35 OFFERING ALTERNATIVE ACTIVITIES To Increase the Breadth of a Lesson MISSION CONTROL (The Teacher) PROVIDES: Whole Group Introduction and Instruction and Launches Satellites (small groups) on Alternative Activities Choice of Resources Product Options Alternative Activities Varying Goals

36 TIERED ACTIVITIES To Alter the Depth of a Lesson KEY FEATURES: INCREASE/DECREASE: Abstraction Extent of Support Sophistication Complexity of Goals/Resources/Activities/ Products Whole Group Introduction Whole Group Initial Instruction Identification of Developmental Differences

37

38 DIFFERENTIATION AS A COLLABORATIVE EFFORT

39 COLLABORATION IS... …THE DIRECT INTERACTION BETWEEN AT LEAST TWO EQUAL PARTIES WHO VOLUNTARILY ENGAGE IN SHARED DECISION-MAKING AS THEY WORK TOWARD A COMMON GOAL.

40 HOW DO GIFTED STUDENTS SPEND THEIR TIME? (Starko, 1986)

41 COLLABORATIVE DIFFERENTIATION REQUIRES... the input of teachers, parents, learners, mentors, gifted/special education specialists, counselors, administrators, and any other parties with an interest in the education of the individual a knowledge of the learner’s interests, learning styles, level of motivation, social- emotional needs, and cognitive ability time for collaboration to occur individualization for the learner under consideration

42 careful selection of the appropriate programming option or strategy tailored to meet the identified needs of the learner construction of the IEP/PEP designed for the learner monitoring of learner needs, progress, and goal attainment regular communication among all parties with an interest in the learner’s progress

43 INSTRUCTIONAL QUESTIONS FOR COLLABORATIVE DECISION MAKING What skills/concepts/behaviors/strategies does the learner currently have? What skills/concepts/behaviors/strategies does the learner need to learn? How does the learner learn best? How will all parties know when the learner is progressing?

44 A. WORK AS A TEAM B. PURSUE A COMMON GOAL C. DISPLAY MUTUAL RESPECT D. SHARE RESPONSIBILITY AND ACCOUNTABILITY E. SUBLIMATE THEIR OWN INTERESTS THEN… WHEN ALL THOSE WITH AN INTEREST IN MEETING THE COGNITIVE, CONATIVE, SOCIAL, AND EMOTIONAL NEEDS OF STUDENTS

45 STUDENTS WILL FLOURISH AS THEIR NEEDS ARE MET THROUGH A COLLABORATIVELY DIFFERENTIATED CURRICULUM.

46 HOW DO I KNOW IT’S WORKING? LISTEN TO AND OBSERVE THE KIDS MONITOR AND MEASURE ATTAINMENT OF GOALS DEVELOP BEHAVIORIAL CHECKLISTS YOU SEE MOTIVATED, ENGAGED, SELF- DIRECTED LEARNERS ABLE TO FUNCTION AND THRIVE WITHIN AN ENVIRONMENT WHICH CHALLENGES THEM.

47 WHERE DO WE BEGIN? THE POLICY LEVEL DEVELOP BOARD, DISTRICT, AND SCHOOL GOALS CENTERED ON MAXIMIZING EACH STUDENT’S LEARNING CAPACITY. DEVELOP STEADY AND CONSISTENT LONG- TERM GOALS FOR FUNDING, STAFF DEVELOPMENT, HIRING, TEACHER AND ADMINISTRATOR ASSESSMENT, AND POLICY MAKING. STUDY AND PLAN FOR THE VARIOUS STAGES OF THE CHANGE PROCESS IN REGARD TO DIFFERENTIATION.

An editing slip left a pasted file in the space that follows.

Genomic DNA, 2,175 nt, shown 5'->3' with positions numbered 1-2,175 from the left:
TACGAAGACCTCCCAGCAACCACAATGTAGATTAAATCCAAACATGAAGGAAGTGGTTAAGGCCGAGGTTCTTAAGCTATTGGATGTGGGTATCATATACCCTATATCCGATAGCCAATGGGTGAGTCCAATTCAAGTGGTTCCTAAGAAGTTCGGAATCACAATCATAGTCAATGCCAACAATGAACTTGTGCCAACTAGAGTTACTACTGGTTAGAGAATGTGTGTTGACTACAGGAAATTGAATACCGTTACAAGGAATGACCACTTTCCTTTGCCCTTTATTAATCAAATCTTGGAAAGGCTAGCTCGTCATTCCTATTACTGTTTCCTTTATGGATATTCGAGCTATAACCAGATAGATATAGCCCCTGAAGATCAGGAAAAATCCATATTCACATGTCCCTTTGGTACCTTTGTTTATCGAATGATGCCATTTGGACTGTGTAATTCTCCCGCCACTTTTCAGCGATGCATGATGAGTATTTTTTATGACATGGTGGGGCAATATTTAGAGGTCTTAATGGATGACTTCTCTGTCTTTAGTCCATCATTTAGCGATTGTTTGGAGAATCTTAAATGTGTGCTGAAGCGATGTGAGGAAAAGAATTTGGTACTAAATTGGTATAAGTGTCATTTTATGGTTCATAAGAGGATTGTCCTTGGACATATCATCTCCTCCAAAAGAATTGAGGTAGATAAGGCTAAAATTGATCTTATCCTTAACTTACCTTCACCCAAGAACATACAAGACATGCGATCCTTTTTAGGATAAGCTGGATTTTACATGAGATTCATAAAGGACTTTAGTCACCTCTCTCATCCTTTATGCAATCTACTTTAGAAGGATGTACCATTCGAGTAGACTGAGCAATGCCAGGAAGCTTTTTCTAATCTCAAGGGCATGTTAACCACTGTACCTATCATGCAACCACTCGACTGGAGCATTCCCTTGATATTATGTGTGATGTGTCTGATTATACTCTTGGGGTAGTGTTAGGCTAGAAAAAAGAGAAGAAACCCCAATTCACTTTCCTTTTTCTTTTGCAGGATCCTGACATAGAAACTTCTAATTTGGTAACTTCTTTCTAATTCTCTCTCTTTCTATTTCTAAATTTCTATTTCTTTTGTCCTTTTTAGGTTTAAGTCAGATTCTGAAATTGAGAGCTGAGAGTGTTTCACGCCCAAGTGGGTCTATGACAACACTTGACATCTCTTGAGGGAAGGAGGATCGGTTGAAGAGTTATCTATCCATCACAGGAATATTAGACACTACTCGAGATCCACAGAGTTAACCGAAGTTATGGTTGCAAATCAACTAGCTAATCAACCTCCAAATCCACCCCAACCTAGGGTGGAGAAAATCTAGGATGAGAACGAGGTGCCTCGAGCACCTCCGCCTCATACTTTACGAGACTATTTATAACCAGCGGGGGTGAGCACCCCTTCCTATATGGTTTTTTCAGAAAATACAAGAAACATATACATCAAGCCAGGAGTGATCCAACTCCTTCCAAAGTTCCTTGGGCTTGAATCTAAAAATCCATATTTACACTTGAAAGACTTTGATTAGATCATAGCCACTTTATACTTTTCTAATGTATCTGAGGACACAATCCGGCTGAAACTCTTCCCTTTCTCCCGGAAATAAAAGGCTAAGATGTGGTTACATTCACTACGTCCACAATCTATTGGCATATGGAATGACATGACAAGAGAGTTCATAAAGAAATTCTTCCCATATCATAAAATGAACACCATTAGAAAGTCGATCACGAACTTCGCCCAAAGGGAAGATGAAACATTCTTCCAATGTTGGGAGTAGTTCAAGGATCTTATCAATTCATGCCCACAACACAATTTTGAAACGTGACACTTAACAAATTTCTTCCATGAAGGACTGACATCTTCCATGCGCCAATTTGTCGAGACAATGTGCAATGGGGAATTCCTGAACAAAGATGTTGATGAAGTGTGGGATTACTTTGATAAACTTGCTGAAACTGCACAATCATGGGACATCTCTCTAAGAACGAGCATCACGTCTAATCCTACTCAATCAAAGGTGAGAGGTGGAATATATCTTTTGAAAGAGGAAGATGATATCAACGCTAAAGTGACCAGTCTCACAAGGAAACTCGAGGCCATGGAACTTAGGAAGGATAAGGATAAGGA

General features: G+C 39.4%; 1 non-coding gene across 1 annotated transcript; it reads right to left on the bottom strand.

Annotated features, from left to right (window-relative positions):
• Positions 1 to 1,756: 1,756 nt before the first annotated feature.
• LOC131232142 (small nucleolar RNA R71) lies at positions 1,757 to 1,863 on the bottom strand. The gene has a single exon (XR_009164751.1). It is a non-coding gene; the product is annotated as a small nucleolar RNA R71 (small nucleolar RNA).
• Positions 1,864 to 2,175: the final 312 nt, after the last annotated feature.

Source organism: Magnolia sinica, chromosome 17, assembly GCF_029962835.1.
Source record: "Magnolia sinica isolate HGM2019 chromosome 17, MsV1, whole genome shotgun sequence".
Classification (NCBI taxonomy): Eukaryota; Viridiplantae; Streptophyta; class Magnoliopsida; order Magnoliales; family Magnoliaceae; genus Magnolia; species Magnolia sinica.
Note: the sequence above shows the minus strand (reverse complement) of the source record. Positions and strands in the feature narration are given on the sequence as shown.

48 WHERE DO WE BEGIN? THE BUILDING LEVEL BEGIN SMALL. TRY A FEW PILOT TEACHERS AND CLASSROOMS. BEGIN WITH TEACHERS WHO HAVE THE SKILL AND WILL TO CHANGE. CREATE TEAMS OF TEACHERS. COLLEGIALTIY, NOT ISOLATION, NOURISHES NEW IDEAS. GO FOR ACTION AND APPLICATION. ADJUST SCHOOL SCHEDULES TO PROVIDE TEACHERS LARGER BLOCKS OF UNINTERRUPTED TIME.

49 WHERE DO WE BEGIN? THE BUILDING LEVEL CONSIDER ADOPTING MULTIPLE TEXTS INSTEAD OF ONE FOR A GIVEN SUBJECT AND GRADE LEVEL. CONSIDER MODIFIED REPORT CARDS TO PROVIDE A LOOK AT PERSONAL GROWTH INSTEAD OF, OR IN ADDITION TO, GROUP COMPARISONS. CONSIDER NARROWING THE RANGE OF LEARNERS IN SOME CLASSROOMS. DEVELOP COTEACHING AND COLLABORATIVE RELATIONSHIPS.

50 EFFECTIVE LEADERS WILL... make time for teachers to plan differentiated lessons. provide opportunities to visit differentiated classrooms. give access to a wide range of learner materials. create an environment where teachers feel safe trying a new approach w/o fear of judgement. give meaningful, targeted feedback about teachers’ work with differentiation. provide support networks.

51 YOU’VE EITHER GOT TO SEE THE LIGHT OR FEEL THE HEAT.

52 REMEMBER THAT NOTHING THAT’S GOOD WORKS BY ITSELF JUST TO PLEASE YOU. YOU’VE GOT TO MAKE THE DAMN THING WORK. --Thomas Edison

53 If you want to feel safe and secure, continue to do what you have always done. If you want to grow, go to the cutting edge of our profession. Just know that when you do, there will be a temporary loss of sanity. So know when you don’t quite know what you are doing You are probably growing! --Madeline Hunter

54 T.T.T. Put up in a place where it’s easy to see, The cryptic admonishment, T.T.T. When you feel how depressingly slow you climb It’s well to remember that THINGS TAKE TIME.

55 FOR MORE INFORMATION... http://www.aea11.k12.ia.us/curriculum/differentiated.html